Dieter Reiter, mayor of Munich, stated: “Munich is both the birthplace and the home town of the Fraunhofer-Gesellschaft, Europe’s largest organization for applied research. With its new headquarters building on Hansastrasse, Fraunhofer has established a permanent home for itself in the city and, with its institutes and research facilities, its cutting-edge research and high-caliber events, it is enhancing Munich’s status as an international hub for science, research and innovation. That’s why I am delighted that, in Fraunhofer’s anniversary year, the Fraunhofer annual meeting – along with the presentation of the Joseph von Fraunhofer Prizes and the Fraunhofer Human-Centered Technology Prize – is taking place in Munich, further strengthening the close links between the Fraunhofer-Gesellschaft and our city.”
“For 70 years now, Fraunhofer has been a mainstay of Germany’s science community, which is highly respected worldwide. Fraunhofer innovations drive the economy,” explained Prof. Reimund Neugebauer, president of the Fraunhofer-Gesellschaft. “By our own understanding, we set the pace and drive technological progress. Our employees are entrepreneurs and visionaries – and the key to our success. After all, Fraunhofer researchers don’t just pose the right questions, they also find answers to them that are sustainable and add value. I am particularly pleased that, in our 70th anniversary year, the high quality of the submissions allows us to award not only the Fraunhofer Human-Centered Technology Prize, but as many as four Joseph von Fraunhofer Prizes.”
Presentation of the Fraunhofer research prizes 2019
This year, the formal presentation of the research prizes was once again the high point of the Fraunhofer annual meeting. Endowed with 50,000 euros, the Human-Centered Technology Prize was awarded for R&D achievements that make a significant contribution to people’s quality of life, enabling them to remain fit and active in their daily lives up to an advanced age. In addition, four Joseph von Fraunhofer Prizes were awarded this year. Also endowed with 50,000 euros each, these prizes have been awarded by the Fraunhofer-Gesellschaft annually since 1978. They go to Fraunhofer employees whose outstanding, system-relevant achievements have the direct potential to help solve the challenges facing society as a whole and shore up Germany’s future as an economic powerhouse.
As Prof. Neugebauer explained: “Our research prizes honor selected Fraunhofer researchers for their outstanding work – work that clearly mirrors the Fraunhofer-Gesellschaft’s spirit and mission. The excellence of our research demonstrates that we are living up to our mission – and our claim – to be the motor of innovation. Our research helps safeguard and expand Germany’s and Europe’s leading competitive roles internationally – in strategically important areas of research that are acutely relevant to the future development of the German economy and society.”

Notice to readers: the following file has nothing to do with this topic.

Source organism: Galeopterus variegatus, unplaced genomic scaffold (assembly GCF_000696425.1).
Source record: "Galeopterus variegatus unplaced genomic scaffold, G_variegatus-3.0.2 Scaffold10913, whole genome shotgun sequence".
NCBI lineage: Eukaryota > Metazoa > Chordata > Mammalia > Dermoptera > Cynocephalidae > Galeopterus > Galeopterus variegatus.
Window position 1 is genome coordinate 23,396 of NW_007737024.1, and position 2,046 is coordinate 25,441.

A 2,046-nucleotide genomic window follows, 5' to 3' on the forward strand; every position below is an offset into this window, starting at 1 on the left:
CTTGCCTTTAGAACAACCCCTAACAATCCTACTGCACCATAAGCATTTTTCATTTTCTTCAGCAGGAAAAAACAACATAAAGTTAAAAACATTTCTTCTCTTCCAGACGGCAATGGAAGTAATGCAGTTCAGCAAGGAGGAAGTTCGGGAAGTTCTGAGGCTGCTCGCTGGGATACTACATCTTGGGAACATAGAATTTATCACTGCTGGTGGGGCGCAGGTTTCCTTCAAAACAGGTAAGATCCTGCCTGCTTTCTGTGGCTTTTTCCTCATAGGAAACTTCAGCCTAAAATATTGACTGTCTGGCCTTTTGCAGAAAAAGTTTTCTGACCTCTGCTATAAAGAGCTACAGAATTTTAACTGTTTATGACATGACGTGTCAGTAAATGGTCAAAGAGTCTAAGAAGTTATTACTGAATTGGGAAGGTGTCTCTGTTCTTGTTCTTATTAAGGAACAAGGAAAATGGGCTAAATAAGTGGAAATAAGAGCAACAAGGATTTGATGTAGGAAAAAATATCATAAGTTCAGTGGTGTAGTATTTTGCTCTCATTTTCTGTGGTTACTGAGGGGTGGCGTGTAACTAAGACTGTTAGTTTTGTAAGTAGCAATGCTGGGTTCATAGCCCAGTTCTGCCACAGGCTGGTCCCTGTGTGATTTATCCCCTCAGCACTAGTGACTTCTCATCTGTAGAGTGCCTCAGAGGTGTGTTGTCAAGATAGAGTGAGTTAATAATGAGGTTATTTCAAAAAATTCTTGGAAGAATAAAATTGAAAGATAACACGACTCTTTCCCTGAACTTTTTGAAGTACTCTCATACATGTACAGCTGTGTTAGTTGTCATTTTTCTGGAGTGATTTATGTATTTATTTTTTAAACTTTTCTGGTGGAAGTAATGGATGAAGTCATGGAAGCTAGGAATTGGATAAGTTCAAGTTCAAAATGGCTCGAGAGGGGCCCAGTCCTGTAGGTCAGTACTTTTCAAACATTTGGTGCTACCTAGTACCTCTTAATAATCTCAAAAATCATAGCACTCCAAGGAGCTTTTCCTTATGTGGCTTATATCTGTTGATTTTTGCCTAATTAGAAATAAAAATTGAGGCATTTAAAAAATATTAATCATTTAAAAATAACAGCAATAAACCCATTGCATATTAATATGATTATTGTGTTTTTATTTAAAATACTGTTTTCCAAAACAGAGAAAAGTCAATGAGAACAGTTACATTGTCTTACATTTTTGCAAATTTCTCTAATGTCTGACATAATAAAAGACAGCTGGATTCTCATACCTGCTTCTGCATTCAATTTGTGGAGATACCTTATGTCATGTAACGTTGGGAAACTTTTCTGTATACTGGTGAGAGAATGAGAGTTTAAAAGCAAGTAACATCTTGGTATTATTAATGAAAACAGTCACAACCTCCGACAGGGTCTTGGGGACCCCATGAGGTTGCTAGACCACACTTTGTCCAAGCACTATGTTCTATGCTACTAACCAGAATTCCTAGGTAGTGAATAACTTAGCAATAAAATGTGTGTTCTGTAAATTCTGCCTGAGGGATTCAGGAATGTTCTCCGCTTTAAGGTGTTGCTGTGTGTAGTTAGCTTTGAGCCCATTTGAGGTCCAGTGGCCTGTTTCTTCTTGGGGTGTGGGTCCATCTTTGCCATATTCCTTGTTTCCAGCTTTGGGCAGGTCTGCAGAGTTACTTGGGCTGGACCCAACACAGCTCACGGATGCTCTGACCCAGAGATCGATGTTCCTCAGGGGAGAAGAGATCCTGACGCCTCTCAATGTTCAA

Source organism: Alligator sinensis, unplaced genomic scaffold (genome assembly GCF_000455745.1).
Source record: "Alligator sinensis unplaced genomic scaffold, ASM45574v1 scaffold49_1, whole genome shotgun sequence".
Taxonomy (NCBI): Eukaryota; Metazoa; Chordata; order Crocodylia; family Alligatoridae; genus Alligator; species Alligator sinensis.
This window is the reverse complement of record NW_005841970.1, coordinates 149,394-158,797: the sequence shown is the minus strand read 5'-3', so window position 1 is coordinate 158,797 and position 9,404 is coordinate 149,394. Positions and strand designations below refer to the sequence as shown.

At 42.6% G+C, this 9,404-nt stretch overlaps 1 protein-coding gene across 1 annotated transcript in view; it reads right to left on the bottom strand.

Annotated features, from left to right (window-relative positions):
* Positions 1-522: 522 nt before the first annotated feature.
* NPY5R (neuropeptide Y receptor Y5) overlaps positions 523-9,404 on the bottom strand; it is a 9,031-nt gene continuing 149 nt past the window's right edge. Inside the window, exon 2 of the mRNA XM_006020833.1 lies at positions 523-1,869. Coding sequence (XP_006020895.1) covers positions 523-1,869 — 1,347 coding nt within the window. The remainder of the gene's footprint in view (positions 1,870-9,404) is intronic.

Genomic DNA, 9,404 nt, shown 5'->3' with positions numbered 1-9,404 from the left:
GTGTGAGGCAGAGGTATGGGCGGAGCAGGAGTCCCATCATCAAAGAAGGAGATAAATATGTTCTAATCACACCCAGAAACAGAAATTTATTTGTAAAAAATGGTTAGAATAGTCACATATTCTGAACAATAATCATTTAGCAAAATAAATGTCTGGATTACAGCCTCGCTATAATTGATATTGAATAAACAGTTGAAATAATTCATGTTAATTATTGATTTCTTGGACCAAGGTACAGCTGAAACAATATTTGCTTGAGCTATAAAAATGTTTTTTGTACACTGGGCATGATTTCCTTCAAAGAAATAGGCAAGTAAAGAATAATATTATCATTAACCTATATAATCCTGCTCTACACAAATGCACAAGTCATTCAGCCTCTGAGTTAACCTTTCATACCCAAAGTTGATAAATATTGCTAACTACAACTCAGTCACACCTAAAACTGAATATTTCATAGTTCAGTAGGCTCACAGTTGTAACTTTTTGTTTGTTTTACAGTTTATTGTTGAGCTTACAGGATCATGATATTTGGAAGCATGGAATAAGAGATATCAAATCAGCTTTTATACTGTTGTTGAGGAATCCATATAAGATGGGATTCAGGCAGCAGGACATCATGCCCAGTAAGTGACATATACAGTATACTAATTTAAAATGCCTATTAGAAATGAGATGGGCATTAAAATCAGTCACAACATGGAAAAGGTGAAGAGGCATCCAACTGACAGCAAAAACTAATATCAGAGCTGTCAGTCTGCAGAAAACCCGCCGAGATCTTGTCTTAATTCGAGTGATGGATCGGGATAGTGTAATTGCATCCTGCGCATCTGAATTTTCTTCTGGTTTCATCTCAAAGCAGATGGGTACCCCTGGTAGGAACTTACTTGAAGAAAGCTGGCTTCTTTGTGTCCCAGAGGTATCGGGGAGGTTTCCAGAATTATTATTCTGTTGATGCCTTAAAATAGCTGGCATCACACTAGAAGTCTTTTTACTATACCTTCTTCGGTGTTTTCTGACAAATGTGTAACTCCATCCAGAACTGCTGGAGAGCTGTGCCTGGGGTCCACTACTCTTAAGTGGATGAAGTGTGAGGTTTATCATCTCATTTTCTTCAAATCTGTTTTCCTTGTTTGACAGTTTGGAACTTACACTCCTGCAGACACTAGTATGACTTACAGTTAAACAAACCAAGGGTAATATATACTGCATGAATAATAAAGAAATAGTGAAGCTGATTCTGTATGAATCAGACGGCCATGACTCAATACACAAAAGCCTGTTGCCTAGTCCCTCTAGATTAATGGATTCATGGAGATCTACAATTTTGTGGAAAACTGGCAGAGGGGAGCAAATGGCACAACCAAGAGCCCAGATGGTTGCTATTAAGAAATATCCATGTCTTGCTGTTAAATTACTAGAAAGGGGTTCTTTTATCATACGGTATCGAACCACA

Further information on the individual prizes can be found here: https://www.fraunhofer.de/en/press/newsletterpress/research-news.html
The Fraunhofer-Gesellschaft – a model for success and a success story
On March 26, 1949, State Secretary Hugo Geiger invited 210 scientists, entrepreneurs and members of society to the Bavarian Ministry of Economic Affairs. He aimed to help revive the economies of Bavaria and Germany by setting up the Fraunhofer-Gesellschaft. While children played amid the rubble, and the Wirtschaftswunder – Germany’s postwar economic miracle – was yet a distant prospect, the Munich office’s staff of just three people took up the challenge of advancing applied research in Germany. Electing Hermann von Siemens president in the mid-1950s and founding the first of its institutes, the Fraunhofer-Gesellschaft gradually evolved to become a mainstay of research in Germany. In the mid-1960s, Fraunhofer was officially designated the German science community’s umbrella organization for applied research. In the 1970s, the Fraunhofer model of performance-based funding sparked the dynamic success that shows no signs of slowing. Germany’s reunification presented unexpected opportunities to expand. Moving swiftly and resolutely, the Fraunhofer-Gesellschaft was quicker than other research organizations to seize the day, setting up more than 20 new institutes and facilities in the states that had newly joined the Federal Republic.
Strategic initiatives for Germany’s and Europe’s economies and societies
With 72 institutes and research facilities, more than 26,600 employees, an annual research budget of more than 2.5 billion euros and many international alliances, Fraunhofer is one of the most effective research organizations. Contract research accounts for more than two-thirds of the Fraunhofer-Gesellschaft’s budget; funding from federal and state governments for roughly a third. Building on these assets and its clear focus on new technologies and markets, the Fraunhofer-Gesellschaft has become the German economy’s innovation engine. Its inventions range from airbags, white LEDs and dandelion rubber to mp3 technology. The Fraunhofer-Gesellschaft charted a roadmap for its research activities with the Agenda 2022. One of its key goals is to develop end-to-end solutions to provide the systems Germany needs as a business hub. To make that happen, the organization launched a set of Key Strategic Initiatives (KSIs) centered on seven priority research topics. Fraunhofer pools the expertise of its 72 institutes in these KSIs with the aim of developing comprehensive system solutions for tomorrow’s strategic challenges. All of these topics are of particular relevance to the economies and societies of Germany and Europe. The current topics are cognitive systems, artificial intelligence and data sovereignty, battery cell production, programmable materials, quantum technology, translational medicine, public safety and biological transformation.